Nevertheless, e-books are only growing in popularity, potentially opening up new avenues for acquiring editorial work.  I think I should write one, too.  How-to books sell well.  What would y’all like to learn for, say, $4.99 per download?    




30 thoughts on “Blog Bait

  1. I would like to learn how to flip back while reading non-fiction on a Kindle.  Hi Bob!  Here’s what I did for the last three books:  I underlined every single solitary thing I thought I’d ever be interested in again.  It worked tolerably well.  Then in “my clippings” I could at least find the location.  Not as good as print.  But okay.  I have a hard time imagining writing a book for publication only in e-book form.  

  2. @ordinarybutloud – There are lots of e-book-only books.  I’m reading one now about how to write an e-book.@distractedbyzombies – I can do that, but I would have to make most of it up.  Maybe my e-book can be about how to find just the right repair-person for a job that you yourself could not do if the fate of the earth rested upon it because that’s the only way to stop the speeding space debris from crashing into the giant nuclear exploder.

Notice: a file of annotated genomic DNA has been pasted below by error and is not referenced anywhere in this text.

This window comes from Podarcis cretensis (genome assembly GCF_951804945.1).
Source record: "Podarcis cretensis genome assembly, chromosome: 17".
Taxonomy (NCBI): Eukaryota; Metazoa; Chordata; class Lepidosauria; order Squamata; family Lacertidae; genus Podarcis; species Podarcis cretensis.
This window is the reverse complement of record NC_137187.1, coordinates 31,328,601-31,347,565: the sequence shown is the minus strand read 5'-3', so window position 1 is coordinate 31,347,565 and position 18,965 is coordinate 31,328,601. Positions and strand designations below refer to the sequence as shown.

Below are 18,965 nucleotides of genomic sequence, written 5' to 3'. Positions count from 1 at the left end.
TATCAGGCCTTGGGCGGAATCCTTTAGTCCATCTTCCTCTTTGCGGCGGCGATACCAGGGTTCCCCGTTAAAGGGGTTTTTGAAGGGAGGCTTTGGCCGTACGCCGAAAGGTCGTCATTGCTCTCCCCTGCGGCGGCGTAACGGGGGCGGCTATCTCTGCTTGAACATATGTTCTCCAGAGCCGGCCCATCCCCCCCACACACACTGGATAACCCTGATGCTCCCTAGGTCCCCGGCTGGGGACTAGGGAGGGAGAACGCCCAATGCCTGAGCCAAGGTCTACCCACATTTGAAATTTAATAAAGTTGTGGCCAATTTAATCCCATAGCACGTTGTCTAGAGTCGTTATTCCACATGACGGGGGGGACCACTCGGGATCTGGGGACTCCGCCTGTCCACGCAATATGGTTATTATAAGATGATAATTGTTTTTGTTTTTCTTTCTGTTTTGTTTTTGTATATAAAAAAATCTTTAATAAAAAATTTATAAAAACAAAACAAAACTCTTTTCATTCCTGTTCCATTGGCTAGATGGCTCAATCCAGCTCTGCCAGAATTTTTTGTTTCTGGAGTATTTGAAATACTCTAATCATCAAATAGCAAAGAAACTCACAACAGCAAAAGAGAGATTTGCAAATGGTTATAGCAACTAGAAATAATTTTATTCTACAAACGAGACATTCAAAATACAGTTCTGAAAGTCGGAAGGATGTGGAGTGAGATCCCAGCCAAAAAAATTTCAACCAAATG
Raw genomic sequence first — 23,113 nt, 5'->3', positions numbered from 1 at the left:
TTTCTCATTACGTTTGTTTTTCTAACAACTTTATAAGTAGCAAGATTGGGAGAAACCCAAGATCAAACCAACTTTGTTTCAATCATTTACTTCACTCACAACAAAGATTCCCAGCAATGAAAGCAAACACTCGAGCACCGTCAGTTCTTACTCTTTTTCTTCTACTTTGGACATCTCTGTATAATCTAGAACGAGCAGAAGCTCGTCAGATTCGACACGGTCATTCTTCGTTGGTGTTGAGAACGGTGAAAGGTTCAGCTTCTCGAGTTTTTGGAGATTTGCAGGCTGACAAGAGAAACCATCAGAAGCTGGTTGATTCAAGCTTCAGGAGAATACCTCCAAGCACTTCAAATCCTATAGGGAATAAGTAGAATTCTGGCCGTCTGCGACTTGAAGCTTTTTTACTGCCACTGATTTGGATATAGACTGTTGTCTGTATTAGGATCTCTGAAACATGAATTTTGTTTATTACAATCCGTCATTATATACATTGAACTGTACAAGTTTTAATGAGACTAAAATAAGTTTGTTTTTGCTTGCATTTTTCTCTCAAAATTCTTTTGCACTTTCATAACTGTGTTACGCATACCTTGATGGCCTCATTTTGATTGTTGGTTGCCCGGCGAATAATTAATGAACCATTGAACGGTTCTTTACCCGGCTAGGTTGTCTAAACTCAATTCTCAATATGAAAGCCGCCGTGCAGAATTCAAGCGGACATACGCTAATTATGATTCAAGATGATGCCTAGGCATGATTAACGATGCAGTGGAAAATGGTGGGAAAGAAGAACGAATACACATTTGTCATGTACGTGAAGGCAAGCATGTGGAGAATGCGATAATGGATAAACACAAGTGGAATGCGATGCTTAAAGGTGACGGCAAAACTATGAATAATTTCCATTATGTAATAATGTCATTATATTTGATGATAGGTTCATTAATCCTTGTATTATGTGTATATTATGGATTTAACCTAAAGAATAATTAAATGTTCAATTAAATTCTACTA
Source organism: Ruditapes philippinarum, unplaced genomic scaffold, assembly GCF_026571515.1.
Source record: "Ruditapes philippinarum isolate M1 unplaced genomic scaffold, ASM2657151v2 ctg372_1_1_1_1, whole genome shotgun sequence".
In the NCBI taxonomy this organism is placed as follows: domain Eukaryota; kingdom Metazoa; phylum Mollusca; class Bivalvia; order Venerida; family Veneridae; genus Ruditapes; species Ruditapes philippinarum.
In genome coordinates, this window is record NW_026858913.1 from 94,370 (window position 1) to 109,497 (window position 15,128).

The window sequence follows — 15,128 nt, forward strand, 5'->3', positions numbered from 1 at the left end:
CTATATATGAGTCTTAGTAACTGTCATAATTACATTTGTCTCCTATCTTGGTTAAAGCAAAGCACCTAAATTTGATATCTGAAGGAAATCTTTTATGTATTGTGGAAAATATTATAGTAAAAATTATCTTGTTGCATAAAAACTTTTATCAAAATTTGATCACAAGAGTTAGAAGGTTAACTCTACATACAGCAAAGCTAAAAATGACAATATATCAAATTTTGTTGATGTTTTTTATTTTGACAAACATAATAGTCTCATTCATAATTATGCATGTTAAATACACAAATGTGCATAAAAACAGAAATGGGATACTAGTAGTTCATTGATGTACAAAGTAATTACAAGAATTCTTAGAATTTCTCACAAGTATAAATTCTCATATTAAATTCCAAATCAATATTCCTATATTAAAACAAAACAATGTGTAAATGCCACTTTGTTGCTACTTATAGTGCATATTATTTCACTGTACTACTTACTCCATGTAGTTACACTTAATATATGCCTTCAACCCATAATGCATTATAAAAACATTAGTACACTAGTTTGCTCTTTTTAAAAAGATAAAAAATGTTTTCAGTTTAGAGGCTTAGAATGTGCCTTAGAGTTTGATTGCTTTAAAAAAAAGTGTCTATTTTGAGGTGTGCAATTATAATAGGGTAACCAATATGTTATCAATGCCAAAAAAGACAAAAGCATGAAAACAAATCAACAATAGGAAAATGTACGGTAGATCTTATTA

3. All books look like crap on my Kindle.  Or, put another way, all books look exactly the same on my Kindle.  I hate marketing.  I hate the whole idea of marketing.  I hate every single solitary thing about marketing.

  4. Laughing at barista….Will the REAL Bob Mayer please stand up?!?For some reason, writing an e-book sounds much more appealing and less overwhelming to me than writing a regular book.  Perhaps it is my comfort with all things internet and my prowess as a blogger and blog commenter.

  5. Hi, Bob!I my Kindle!!  I read more bc of my Kindle (which is markedly easier to read with a baby in my lap than a book). My teen son reads more with his Kindle. (My novel is available in e-book format, too!)  Granted, the market for e-books (gods, I don’t want to hyphenate that at all!) leaves something to be desired, bc it allows EVERYONE to be a published author, and some of that content makes my head hurt.  Have those people not let one other person read it before they blast it to the world??  And that’s just the grammar. We won’t even touch plot, character development, or flow!!